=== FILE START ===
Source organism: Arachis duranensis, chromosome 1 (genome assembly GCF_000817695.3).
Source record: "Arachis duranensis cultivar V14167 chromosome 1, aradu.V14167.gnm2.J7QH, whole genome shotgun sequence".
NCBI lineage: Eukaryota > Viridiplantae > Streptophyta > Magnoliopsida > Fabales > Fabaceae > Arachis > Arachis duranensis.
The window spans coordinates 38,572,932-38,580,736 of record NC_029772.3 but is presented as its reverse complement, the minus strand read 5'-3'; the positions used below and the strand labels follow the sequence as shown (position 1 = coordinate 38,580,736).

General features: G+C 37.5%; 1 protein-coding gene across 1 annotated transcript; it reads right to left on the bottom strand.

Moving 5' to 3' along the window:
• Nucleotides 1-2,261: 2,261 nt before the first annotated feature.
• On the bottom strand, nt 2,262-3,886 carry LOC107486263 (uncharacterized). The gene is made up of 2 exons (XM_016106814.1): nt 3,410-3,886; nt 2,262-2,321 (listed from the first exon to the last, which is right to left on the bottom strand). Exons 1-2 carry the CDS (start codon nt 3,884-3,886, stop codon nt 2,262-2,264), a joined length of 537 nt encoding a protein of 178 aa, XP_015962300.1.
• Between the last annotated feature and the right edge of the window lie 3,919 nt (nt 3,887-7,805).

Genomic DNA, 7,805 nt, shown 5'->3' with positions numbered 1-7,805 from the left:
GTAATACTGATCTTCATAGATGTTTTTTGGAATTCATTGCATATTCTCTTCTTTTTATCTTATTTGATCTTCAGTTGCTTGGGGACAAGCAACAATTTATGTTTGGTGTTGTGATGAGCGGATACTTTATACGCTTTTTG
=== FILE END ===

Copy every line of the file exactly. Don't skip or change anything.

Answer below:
Source organism: Arachis duranensis, chromosome 1 (genome assembly GCF_000817695.3).
Source record: "Arachis duranensis cultivar V14167 chromosome 1, aradu.V14167.gnm2.J7QH, whole genome shotgun sequence".
NCBI lineage: Eukaryota > Viridiplantae > Streptophyta > Magnoliopsida > Fabales > Fabaceae > Arachis > Arachis duranensis.
The window spans coordinates 38,572,932-38,580,736 of record NC_029772.3 but is presented as its reverse complement, the minus strand read 5'-3'; the positions used below and the strand labels follow the sequence as shown (position 1 = coordinate 38,580,736).

General features: G+C 37.5%; 1 protein-coding gene across 1 annotated transcript; it reads right to left on the bottom strand.

Moving 5' to 3' along the window:
• Nucleotides 1-2,261: 2,261 nt before the first annotated feature.
• On the bottom strand, nt 2,262-3,886 carry LOC107486263 (uncharacterized). The gene is made up of 2 exons (XM_016106814.1): nt 3,410-3,886; nt 2,262-2,321 (listed from the first exon to the last, which is right to left on the bottom strand). Exons 1-2 carry the CDS (start codon nt 3,884-3,886, stop codon nt 2,262-2,264), a joined length of 537 nt encoding a protein of 178 aa, XP_015962300.1.
• Between the last annotated feature and the right edge of the window lie 3,919 nt (nt 3,887-7,805).

Genomic DNA, 7,805 nt, shown 5'->3' with positions numbered 1-7,805 from the left:
GTAATACTGATCTTCATAGATGTTTTTTGGAATTCATTGCATATTCTCTTCTTTTTATCTTATTTGATCTTCAGTTGCTTGGGGACAAGCAACAATTTATGTTTGGTGTTGTGATGAGCGGATACTTTATACGCTTTTTG